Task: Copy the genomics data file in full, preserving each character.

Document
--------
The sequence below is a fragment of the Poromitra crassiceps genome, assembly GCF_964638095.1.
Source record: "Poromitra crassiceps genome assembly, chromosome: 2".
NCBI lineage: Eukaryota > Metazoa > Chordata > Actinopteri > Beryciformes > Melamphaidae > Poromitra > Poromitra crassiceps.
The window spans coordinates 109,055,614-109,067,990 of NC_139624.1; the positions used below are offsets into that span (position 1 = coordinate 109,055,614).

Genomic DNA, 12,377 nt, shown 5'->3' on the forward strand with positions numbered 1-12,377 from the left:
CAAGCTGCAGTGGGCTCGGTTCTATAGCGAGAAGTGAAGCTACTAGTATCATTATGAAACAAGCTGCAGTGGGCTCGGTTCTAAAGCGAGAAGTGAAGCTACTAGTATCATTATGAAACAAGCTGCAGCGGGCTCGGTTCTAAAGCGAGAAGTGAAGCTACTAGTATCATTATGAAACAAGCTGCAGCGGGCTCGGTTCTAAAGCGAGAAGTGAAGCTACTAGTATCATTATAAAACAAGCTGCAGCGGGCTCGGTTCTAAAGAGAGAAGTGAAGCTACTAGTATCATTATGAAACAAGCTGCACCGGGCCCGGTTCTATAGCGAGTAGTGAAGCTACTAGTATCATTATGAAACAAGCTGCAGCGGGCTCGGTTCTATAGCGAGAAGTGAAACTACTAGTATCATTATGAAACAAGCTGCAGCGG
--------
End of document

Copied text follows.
The sequence below is a fragment of the Poromitra crassiceps genome, assembly GCF_964638095.1.
Source record: "Poromitra crassiceps genome assembly, chromosome: 2".
NCBI lineage: Eukaryota > Metazoa > Chordata > Actinopteri > Beryciformes > Melamphaidae > Poromitra > Poromitra crassiceps.
The window spans coordinates 109,055,614-109,067,990 of NC_139624.1; the positions used below are offsets into that span (position 1 = coordinate 109,055,614).

Genomic DNA, 12,377 nt, shown 5'->3' on the forward strand with positions numbered 1-12,377 from the left:
CAAGCTGCAGTGGGCTCGGTTCTATAGCGAGAAGTGAAGCTACTAGTATCATTATGAAACAAGCTGCAGTGGGCTCGGTTCTAAAGCGAGAAGTGAAGCTACTAGTATCATTATGAAACAAGCTGCAGCGGGCTCGGTTCTAAAGCGAGAAGTGAAGCTACTAGTATCATTATGAAACAAGCTGCAGCGGGCTCGGTTCTAAAGCGAGAAGTGAAGCTACTAGTATCATTATAAAACAAGCTGCAGCGGGCTCGGTTCTAAAGAGAGAAGTGAAGCTACTAGTATCATTATGAAACAAGCTGCACCGGGCCCGGTTCTATAGCGAGTAGTGAAGCTACTAGTATCATTATGAAACAAGCTGCAGCGGGCTCGGTTCTATAGCGAGAAGTGAAACTACTAGTATCATTATGAAACAAGCTGCAGCGG